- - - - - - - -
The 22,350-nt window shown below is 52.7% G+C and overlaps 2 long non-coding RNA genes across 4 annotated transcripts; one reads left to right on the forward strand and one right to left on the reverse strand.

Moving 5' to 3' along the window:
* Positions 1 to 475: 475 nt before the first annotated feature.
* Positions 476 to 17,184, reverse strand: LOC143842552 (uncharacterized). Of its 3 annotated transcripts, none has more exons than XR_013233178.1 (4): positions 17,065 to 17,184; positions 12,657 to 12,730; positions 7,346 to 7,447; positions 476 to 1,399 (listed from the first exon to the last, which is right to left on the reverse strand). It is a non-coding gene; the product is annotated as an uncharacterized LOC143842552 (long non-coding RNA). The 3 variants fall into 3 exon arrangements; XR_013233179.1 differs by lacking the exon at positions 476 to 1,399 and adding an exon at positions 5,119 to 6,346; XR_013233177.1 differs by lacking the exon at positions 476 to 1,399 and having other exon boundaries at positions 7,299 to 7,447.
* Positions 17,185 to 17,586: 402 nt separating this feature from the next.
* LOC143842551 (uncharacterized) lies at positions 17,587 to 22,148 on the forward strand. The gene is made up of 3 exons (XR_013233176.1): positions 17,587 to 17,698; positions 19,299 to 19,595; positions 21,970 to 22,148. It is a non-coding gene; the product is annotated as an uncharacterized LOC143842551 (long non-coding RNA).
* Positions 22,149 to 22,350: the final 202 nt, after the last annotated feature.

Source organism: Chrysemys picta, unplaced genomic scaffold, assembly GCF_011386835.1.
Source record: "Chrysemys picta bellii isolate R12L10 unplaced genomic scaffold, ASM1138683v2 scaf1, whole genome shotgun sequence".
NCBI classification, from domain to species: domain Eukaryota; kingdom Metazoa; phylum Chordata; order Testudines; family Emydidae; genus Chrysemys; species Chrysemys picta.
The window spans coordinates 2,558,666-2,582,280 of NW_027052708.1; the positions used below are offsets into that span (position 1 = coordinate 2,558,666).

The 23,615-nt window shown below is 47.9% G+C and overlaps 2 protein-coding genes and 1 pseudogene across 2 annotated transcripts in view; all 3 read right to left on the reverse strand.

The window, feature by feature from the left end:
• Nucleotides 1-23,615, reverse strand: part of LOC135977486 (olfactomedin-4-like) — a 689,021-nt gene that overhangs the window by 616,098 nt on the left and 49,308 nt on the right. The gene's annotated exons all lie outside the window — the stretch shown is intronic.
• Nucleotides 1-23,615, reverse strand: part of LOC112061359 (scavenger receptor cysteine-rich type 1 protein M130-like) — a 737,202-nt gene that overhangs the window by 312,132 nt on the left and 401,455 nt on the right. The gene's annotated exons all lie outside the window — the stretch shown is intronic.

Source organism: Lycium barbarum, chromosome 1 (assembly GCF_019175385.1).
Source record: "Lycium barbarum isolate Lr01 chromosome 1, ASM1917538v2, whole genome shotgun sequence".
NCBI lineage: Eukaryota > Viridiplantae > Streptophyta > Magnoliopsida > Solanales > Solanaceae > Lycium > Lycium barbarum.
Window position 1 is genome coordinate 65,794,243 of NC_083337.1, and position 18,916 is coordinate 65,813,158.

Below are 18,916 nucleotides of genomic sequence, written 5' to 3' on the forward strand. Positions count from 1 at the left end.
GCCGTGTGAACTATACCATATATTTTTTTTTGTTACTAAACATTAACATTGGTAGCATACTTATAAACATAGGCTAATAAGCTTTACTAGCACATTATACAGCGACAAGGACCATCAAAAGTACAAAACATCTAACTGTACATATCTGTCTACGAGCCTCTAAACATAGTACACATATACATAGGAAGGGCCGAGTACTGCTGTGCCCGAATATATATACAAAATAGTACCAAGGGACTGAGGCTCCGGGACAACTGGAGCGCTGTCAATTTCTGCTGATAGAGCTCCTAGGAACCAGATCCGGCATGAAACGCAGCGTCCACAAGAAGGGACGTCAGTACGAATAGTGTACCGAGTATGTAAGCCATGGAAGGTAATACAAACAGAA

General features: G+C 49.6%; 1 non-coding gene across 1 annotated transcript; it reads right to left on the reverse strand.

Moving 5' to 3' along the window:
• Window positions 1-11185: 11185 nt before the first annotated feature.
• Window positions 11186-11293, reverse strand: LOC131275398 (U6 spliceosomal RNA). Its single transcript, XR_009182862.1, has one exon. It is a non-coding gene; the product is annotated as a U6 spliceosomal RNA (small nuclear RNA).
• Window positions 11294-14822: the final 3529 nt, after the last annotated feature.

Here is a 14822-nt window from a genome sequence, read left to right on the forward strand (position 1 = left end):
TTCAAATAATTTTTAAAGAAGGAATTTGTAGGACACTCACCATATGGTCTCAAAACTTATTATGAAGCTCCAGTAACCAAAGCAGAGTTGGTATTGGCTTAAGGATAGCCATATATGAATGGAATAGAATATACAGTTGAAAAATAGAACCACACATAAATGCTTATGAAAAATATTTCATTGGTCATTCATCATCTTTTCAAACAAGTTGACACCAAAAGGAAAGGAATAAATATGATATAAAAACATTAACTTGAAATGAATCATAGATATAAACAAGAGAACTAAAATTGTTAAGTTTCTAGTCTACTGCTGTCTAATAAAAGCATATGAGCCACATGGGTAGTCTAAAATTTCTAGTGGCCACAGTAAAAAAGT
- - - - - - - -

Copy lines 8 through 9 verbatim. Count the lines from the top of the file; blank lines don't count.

Source organism: Chrysemys picta, unplaced genomic scaffold, assembly GCF_011386835.1.
Source record: "Chrysemys picta bellii isolate R12L10 unplaced genomic scaffold, ASM1138683v2 scaf1, whole genome shotgun sequence".